With Arizona residential leases for your Phoenix investment property, the landlord may elect to not renew a resident’s lease at any time and for almost any reason (except if motivated by discriminatory or retaliatory intent).
The ability to not renew comes from two areas:  the lease contract and the Arizona Residential Landlord and Tenant Act (A.R.S. §§ 33-1301 et sequitur). Nearly all Phoenix residential lease contracts contain provisions that indicate that the lease continues on a month-to-month basis following the passing of the last day of the term if the lease is not otherwise terminated. Additionally, the lease usually contains verbiage that describes how far in advance a party to the contract must issue notice in order to avoid the month-to-month continuation.  If the notice language is missing from the lease, A.R.S. § 33-1375 supplies the time frame of 30 days for contracts where rent is paid monthly.
              

Provided that you are issuing your notice more than the contractually-mandated (or statutorily-described, if the provision is lacking) minimum number of days in advance, you may do so at any time.  However it is best to serve the notice close to the lease end date as tenant’s sometimes decide not to pay rent once served.
If your lease contains a requirement for advance notice of non-renewal that is greater than thirty days, you cannot enforce it once the lease becomes month-to-month.  A resident has a statutory right to issue notice thirty days in advance to avoid future month-to-month periods once the lease carries over on a month-to-month basis, and this right supersedes the contract for this limited purpose.  For example, if the lease expired on June 20 and neither resident nor landlord acted (renewal or non-renewal) prior to that date, the resident may issue a non-renewal notice on June 21 for July 31, regardless of whether your lease has a 30, 45, or 60-day notice requirement.  However, notice issued by the resident on June 19 (i.e., one day before this hypothetical lease expired) is still subject to the contract’s notice provision.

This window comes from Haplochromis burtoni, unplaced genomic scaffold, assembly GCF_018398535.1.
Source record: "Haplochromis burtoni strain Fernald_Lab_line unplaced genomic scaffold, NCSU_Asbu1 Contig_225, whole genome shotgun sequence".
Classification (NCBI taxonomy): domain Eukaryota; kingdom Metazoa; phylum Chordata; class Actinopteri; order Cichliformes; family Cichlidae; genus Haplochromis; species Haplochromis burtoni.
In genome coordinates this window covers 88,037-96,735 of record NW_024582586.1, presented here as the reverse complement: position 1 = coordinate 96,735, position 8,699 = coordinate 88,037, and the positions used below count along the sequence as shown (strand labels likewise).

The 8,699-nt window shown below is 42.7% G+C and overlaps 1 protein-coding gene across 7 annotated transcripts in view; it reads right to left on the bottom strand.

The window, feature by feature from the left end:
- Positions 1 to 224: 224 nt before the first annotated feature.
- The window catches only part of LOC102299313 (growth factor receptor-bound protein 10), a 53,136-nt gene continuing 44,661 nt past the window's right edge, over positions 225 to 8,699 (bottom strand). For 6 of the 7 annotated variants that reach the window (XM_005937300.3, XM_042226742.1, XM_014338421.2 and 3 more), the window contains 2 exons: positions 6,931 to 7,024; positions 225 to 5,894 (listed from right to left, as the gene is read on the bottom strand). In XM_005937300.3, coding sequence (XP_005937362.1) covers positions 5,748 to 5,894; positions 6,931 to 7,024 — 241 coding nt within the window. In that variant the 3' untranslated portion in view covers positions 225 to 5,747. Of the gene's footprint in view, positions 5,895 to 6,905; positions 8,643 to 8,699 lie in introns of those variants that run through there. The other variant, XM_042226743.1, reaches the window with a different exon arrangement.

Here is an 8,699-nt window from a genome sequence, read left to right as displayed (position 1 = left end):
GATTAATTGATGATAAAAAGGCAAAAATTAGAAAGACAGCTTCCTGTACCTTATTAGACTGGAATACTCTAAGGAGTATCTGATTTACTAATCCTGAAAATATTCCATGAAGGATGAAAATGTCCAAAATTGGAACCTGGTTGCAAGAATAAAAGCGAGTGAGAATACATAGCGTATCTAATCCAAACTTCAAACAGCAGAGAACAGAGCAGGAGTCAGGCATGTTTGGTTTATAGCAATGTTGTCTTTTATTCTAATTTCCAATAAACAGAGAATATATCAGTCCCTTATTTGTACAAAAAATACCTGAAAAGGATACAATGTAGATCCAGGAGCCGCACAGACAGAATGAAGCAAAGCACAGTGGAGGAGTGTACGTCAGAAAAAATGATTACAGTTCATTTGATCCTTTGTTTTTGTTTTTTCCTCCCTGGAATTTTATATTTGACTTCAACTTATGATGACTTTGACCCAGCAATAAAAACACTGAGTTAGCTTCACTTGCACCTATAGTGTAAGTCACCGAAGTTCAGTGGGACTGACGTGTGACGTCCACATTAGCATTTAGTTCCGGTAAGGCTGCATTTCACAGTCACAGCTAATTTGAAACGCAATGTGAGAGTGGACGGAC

If you cannot hand-deliver the non-renewal notice to the resident (or another individual who is occupying the apartment), you must send it via certified U.S. mail.  Certified mailing adds five days to the calculus for the time – which means that these notices must be mailed no fewer than an additional five days beyond the minimum notice requirements.  For a 30-day notice, for example, the certified mail must be issued no fewer than thirty-five days before the expiration of the lease or the date upon which the next month-to-month period starts.  The failure to include this additional time will cause your notices to fail.

If you have questions about issuing the right notice or the time frame in which you may issue it, or for any landlord-tenant issue that arises, please do not hesitate to contact your property managers at RPMWV Phoenix who are always ready to assist you.

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